Follow the Money

Last week’s budget was declared as a win for all Kenyans. Most people looked to emphasize the gains made for the “common mwananchi”, … not a very favourable term just so you know.

However, for the trained eye, high potential growth areas are easily discernible. This goes beyond the reduction of the price of unga and bread, we need to look at the things hidden in plain sight.

The Budget Statement was delivered to the National assembly on 30th March 2017, by Mr. Henry Rotich, Cabinet Secretary for the National Treasury. It was the first Budget in Kenya’s history to be presented before the month of June. This was brought forward due to the forthcoming elections scheduled for August 8, 2017.

The budget statement dubbed “Creating Jobs, Delivering a Better Life for all Kenyans” kind of tells you the direction the allocations would be taking. It being the last budget of the current government, a lot of punditry has emerged declaring it as a ploy to butter up voters. Say what you will, some imaginary neon lights are glowing in other areas as well, look closely.

In his statement, Mr. Rotich said “Kenya’s economy is growing at twice the pace of global growth and more than twice that of Sub Saharan Africa. We are also growing faster than both Nigeria and South Africa, whose growth is projected at 0.8 percent in 2017 for each country.”

Hold up, wait a minute, let’s think through this. This means that Kenya is gaining much economic traction at present right? All of these gains are being made and we haven’t yet commercialized our oil and some mineral reserves, right? How many insertions can one single entrepreneur make in such an expanding economy? The answer is numerous ones.

The mind block or limitation that comes to such an entrepreneur here is the fact that even if they overcome the “lack of performance hurdle,” there is the “lack of financial muscle” to tender for jobs that exceed their current capacity. Talk about being caught between the proverbial rock and a hard place. Most entrepreneurs give up on undertaking seemingly large jobs because they assume that getting credit is a tedious and overdrawn process.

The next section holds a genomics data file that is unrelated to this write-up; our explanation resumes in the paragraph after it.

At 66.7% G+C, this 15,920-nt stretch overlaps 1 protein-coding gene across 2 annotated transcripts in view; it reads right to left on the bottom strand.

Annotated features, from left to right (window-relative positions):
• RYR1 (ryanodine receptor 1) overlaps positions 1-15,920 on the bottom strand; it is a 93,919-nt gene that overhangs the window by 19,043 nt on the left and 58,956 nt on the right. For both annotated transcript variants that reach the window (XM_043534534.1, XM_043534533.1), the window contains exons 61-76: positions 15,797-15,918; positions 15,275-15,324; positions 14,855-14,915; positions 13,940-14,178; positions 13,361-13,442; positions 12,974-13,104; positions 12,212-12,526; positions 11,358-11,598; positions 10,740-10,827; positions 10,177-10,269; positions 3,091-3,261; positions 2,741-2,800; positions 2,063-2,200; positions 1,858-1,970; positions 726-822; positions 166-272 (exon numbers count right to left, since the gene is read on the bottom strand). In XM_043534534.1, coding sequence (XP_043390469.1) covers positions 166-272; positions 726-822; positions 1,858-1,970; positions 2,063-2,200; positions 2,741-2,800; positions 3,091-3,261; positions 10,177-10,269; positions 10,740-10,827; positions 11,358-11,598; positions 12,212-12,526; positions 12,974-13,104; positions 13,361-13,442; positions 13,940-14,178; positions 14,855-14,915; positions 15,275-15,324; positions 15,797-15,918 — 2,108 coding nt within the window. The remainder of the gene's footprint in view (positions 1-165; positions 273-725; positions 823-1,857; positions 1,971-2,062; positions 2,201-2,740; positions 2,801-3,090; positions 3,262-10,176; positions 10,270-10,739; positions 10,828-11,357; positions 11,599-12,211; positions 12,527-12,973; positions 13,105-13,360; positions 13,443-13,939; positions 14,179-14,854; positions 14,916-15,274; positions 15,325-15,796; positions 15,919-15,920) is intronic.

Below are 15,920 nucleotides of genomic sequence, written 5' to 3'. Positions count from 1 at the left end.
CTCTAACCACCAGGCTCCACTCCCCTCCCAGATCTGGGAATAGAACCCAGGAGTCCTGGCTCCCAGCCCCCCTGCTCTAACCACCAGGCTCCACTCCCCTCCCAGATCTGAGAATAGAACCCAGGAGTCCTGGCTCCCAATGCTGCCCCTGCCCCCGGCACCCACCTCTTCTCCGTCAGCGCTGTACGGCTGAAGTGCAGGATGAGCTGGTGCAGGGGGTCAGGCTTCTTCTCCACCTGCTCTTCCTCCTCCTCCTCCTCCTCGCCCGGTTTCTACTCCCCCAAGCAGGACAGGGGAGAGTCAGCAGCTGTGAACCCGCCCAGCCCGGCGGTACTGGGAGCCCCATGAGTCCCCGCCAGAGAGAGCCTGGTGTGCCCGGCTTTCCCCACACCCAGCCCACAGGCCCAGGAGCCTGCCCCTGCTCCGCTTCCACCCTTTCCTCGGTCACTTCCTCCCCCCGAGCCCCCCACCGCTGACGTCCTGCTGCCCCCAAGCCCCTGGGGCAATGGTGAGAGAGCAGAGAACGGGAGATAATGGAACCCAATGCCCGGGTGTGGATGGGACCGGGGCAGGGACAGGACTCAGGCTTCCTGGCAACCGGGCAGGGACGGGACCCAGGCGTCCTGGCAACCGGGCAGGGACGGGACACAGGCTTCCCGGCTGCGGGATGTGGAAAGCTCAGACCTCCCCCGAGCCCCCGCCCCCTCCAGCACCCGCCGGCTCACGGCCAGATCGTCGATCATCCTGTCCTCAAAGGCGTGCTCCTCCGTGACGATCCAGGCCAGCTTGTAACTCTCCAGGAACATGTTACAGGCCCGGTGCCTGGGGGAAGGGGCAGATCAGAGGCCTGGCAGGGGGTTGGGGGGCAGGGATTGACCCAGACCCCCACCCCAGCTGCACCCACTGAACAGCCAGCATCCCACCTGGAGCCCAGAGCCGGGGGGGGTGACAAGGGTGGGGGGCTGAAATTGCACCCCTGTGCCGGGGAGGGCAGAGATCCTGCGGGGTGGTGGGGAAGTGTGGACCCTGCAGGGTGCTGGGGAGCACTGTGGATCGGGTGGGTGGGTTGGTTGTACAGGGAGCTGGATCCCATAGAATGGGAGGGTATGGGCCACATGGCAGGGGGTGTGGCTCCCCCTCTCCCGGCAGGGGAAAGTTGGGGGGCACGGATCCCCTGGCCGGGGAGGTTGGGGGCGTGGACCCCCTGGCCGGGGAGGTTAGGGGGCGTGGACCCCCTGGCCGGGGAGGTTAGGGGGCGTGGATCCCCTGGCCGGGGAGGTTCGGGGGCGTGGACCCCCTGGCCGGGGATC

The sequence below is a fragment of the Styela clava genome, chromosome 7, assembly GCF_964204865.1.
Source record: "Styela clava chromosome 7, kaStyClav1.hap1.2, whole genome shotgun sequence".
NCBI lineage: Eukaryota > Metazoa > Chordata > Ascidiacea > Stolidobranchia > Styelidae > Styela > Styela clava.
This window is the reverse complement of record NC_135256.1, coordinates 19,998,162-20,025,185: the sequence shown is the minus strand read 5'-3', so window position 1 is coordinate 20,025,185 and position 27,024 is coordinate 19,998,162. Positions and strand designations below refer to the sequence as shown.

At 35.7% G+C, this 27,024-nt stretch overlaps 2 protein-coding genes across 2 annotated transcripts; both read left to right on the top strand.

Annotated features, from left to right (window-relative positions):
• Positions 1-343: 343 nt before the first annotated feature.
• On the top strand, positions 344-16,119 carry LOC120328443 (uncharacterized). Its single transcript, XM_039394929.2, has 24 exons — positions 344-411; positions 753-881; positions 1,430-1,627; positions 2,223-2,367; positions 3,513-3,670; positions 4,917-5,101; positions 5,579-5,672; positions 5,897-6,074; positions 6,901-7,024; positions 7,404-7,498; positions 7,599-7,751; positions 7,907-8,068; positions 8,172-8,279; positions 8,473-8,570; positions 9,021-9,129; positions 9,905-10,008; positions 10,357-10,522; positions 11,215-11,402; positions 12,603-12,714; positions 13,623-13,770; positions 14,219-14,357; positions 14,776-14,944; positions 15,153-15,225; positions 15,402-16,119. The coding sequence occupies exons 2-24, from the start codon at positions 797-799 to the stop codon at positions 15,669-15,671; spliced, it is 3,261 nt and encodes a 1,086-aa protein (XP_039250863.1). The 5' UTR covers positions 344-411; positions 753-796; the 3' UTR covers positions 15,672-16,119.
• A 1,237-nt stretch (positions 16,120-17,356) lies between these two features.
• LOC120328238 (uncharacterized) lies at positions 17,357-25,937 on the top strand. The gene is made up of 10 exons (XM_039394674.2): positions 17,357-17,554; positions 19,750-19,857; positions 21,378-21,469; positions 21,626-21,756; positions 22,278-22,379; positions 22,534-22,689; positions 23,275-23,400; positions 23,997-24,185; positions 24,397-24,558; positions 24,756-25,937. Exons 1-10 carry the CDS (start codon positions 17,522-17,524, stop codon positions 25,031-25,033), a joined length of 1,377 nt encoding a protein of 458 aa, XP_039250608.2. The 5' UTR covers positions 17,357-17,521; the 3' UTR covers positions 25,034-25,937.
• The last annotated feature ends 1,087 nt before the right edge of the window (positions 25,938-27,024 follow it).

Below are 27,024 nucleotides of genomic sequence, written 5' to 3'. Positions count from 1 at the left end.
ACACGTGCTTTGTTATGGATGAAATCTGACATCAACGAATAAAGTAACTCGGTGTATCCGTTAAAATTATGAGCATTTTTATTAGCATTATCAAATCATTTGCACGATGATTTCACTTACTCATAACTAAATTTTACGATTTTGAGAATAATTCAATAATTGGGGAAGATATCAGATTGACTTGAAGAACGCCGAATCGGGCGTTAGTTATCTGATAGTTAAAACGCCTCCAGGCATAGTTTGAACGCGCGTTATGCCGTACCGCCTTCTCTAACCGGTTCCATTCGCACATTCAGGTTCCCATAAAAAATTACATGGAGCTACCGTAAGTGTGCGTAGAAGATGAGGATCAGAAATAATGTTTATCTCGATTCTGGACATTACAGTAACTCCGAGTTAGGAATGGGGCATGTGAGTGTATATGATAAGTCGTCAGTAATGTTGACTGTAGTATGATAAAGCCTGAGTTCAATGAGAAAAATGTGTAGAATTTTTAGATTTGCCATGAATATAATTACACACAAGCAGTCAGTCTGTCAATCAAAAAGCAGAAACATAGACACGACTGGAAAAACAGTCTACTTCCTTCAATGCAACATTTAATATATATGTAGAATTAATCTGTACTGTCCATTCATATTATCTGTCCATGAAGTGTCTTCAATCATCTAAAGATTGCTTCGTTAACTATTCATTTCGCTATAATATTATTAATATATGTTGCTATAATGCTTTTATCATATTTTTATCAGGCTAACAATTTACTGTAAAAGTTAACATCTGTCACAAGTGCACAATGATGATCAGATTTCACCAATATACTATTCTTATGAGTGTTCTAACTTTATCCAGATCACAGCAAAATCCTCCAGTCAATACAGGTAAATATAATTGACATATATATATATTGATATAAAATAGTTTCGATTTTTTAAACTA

It is true, most banks will look at your historical record keeping in order to project your future returns. This is a given, any smart person will do their due diligence before lending to you, key word here is being smart. The business environment is changing however and the smart entrepreneur needs to also do their due diligence and realize that banks are now restructuring their approach to lending…., enter in, the trade finance solutions.

The limitations are now off. The Trade Finance solutions are customized by your bank to enable you function at potential level, not just at your current capacity. Understanding what your bank can do for you makes the difference between always bidding for KES 500,000 tenders and scaling up to KES 50 million and beyond. There is therefore a measure of freedom in understanding your own capabilities and the partnerships you can make with your financial institution. A good banker helps you realize the potential of your business, given you adhere to good business practices of course.

Baba nani said, “follow the money and you will see what you are passionate about.” Baba nani is a colloquialism for wahenga walisema in case you were wondering. Re-read the budget once again and follow where the money is being allocated. Maybe, just maybe, your next big break will come from understanding it. You are welcome to talk to us; our doors are always open.

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